book blog · Bookish News

June Book Releases | 2022

May 23rd, 2022

Hi Readers!

Here are my picks for some of the most exciting books coming out in June, 2022!

It All Comes Down To This by Therese Anne Fowler
Publishes: June 17th, St Martin’s Press

Marti Geller is going to die soon, and she’s hoping to take her secrets with her.

To do this, Marti has stipulated in her will that the family’s summer home on Mount Desert Island, Maine, must be sold as soon as possible. This request comes as a shock to her three daughters, a trio of strong-minded women who are each hiding a secret of their own.

For the eldest daughter, Beck, the Maine cottage is essential to her secret wish to write a novel, and selling is the last thing she wants to do. But recently divorced Claire is privately too preoccupied with an unrequited love to be concerned about the sale, while the youngest daughter, Sophie, would never admit to her sisters that she desperately needs the sale in order to survive.

While the sisters argue over the fate of their late mother’s property, enigmatic southerner C.J. Reynolds, with his own troubled past, is released from prison and begins to travel to Mount Desert Island.

As this seemingly unconnected group all head for the coast of Maine, nothing is as it seems. And everything is about to change. . .

My Killer Vacation by Tessa Bailey
Publishes: June 6th, Lauren Whelon

It was supposed to be a relaxing vacation in sweet, sunny Cape Cod-just me and my beloved brother-but discovering a corpse in our rental house really throws a wrench into our tanning schedule. Now a rude, crude bounty hunter has arrived on the back of his motorcycle to catch the killer and refuses to believe I can be helpful, despite countless hours of true crime podcast listening. Not to mention a fulfilling teaching career of wrangling second graders.

A brash bounty hunter and an energetic elementary schoolteacher: the murder-solving team no one asked for, but thanks to these pesky attempts on my life, we’re stuck together, come hell or high tide.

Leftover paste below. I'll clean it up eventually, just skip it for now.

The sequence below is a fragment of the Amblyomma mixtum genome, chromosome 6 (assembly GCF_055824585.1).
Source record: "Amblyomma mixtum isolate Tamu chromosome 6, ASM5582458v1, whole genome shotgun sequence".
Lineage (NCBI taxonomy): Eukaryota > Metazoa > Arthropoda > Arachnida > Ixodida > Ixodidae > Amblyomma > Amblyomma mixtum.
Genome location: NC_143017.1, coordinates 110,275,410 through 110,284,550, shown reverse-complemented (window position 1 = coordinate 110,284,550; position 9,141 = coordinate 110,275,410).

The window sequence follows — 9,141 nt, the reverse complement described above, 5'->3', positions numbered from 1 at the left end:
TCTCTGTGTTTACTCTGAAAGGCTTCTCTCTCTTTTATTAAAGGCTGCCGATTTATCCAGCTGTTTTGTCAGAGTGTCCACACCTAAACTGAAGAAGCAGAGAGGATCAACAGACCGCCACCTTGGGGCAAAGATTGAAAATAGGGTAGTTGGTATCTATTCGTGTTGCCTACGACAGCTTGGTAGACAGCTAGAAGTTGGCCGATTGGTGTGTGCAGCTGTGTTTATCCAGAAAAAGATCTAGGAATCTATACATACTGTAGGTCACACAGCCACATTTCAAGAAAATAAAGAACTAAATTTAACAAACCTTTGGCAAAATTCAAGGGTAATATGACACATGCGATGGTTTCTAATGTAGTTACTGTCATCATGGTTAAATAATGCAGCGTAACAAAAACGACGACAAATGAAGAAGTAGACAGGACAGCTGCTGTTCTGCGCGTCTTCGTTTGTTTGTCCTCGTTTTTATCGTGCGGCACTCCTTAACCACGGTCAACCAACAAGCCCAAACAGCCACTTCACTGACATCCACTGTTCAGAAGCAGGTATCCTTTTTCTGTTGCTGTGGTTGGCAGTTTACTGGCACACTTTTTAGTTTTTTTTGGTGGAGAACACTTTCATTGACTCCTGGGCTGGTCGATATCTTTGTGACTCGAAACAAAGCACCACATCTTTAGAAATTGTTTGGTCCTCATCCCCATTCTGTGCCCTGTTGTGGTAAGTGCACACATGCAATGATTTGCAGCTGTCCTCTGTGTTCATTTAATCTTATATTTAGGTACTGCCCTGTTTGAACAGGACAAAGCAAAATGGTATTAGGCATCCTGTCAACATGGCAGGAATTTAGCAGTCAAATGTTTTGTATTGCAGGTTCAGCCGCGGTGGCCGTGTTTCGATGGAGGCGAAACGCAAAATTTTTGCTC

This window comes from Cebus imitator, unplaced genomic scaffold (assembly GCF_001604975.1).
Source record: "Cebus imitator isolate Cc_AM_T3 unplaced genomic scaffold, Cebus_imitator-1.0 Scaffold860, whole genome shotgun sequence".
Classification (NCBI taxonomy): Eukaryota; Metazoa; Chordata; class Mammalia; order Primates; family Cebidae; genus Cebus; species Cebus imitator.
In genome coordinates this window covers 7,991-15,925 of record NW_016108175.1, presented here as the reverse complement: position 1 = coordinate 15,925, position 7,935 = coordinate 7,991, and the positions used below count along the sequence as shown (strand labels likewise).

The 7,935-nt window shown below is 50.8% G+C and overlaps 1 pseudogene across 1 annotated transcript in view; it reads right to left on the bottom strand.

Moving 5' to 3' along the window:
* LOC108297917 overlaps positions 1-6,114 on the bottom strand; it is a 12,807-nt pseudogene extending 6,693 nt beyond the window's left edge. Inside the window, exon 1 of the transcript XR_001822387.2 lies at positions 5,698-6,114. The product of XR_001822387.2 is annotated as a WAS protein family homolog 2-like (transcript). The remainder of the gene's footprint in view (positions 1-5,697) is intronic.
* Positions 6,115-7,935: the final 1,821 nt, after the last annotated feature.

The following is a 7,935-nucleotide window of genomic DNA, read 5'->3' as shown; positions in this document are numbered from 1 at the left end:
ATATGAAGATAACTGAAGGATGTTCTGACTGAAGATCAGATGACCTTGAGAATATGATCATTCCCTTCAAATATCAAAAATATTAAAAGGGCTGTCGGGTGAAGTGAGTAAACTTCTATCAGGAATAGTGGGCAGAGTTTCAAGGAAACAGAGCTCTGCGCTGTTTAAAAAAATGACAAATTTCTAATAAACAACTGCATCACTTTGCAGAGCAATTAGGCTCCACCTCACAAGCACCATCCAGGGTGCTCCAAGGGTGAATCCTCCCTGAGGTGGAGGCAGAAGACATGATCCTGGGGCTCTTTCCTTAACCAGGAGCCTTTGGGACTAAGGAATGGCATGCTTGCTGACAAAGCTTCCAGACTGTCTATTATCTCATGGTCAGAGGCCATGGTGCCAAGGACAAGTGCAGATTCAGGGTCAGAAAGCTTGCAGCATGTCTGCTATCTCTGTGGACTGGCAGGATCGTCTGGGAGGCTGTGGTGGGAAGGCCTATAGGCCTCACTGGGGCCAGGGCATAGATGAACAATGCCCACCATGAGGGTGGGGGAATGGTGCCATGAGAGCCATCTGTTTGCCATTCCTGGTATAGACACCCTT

I’m just here to do a job, not babysit an amateur sleuth. Although…it is becoming less and less of a hardship to have her around. Sure, she’s stubborn, distracting and can’t stay out of harm’s way. She’s also brave and beautiful and reminds me of the home I left behind three years ago. In other words, the insatiable hunger and protectiveness she is waking up in me is a threat to my peace of mind. Before I sink any deeper into this dangerous attraction, I need to solve this murder and get back on the road.

Stuck With You by Ali Hazelwood (STEMinist Novellas #2)
Publishes: June 7th, Berkley

Nothing like a little rivalry between scientists to take love to the next level.

Mara, Sadie, and Hannah are friends first, scientists always. Though their fields of study might take them to different corners of the world, they can all agree on this universal truth: when it comes to love and science, opposites attract and rivals make you burn….

Logically, Sadie knows that civil engineers are supposed to build bridges. However, as a woman of STEM she also understands that variables can change, and when you are stuck for hours in a tiny New York elevator with the man who broke your heart, you earn the right to burn that brawny, blond bridge to the ground. Erik can apologize all he wants, but to quote her rebel leader – she’d just as soon kiss a Wookiee.

Not even the most sophisticated of Sadie’s superstitious rituals could have predicted such a disastrous reunion. But while she refuses to acknowledge the siren call of Erik’s steely forearms or the way his voice softens when he offers her his sweater, Sadie can’t help but wonder if there might be more layers to her cold-hearted nemesis than meet the eye. Maybe, possibly, even burned bridges can still be crossed….

Briefly A Delicious Life by Nell Stevens
Publishes: June 23rd, Picador

In 1473, fourteen-year-old Blanca dies in childbirth in a hilltop monastery in Mallorca. Nearly four hundred years later, when George Sand, her two children, and her lover Frederic Chopin arrive in the village, Blanca is still there: a spirited, funny, righteous ghost, she’s been hanging around the monastery since her accidental death, spying on the monks and the townspeople and keeping track of her descendants.

Blanca is enchanted the moment she sees George, and the magical novel unfolds as a story of deeply felt, unrequited longing—the impossible love of a teenage ghost for a woman who can’t see her and doesn’t know she exists. As George and Chopin, who wear their unconventionality, in George’s case, literally on their sleeves, find themselves in deepening trouble with the provincial, 19th-century villagers, Blanca watches helplessly and reflects on the circumstances of her own death (which involves an ill-advised love affair with a monk-in-training).

Charming, original, and emotionally moving, this is a surprisingly touching story about romantic fixation and a powerful meditation on creativity. 

Lapvona by Ottessa Moshfegh
Publishes: June 21st by Penguin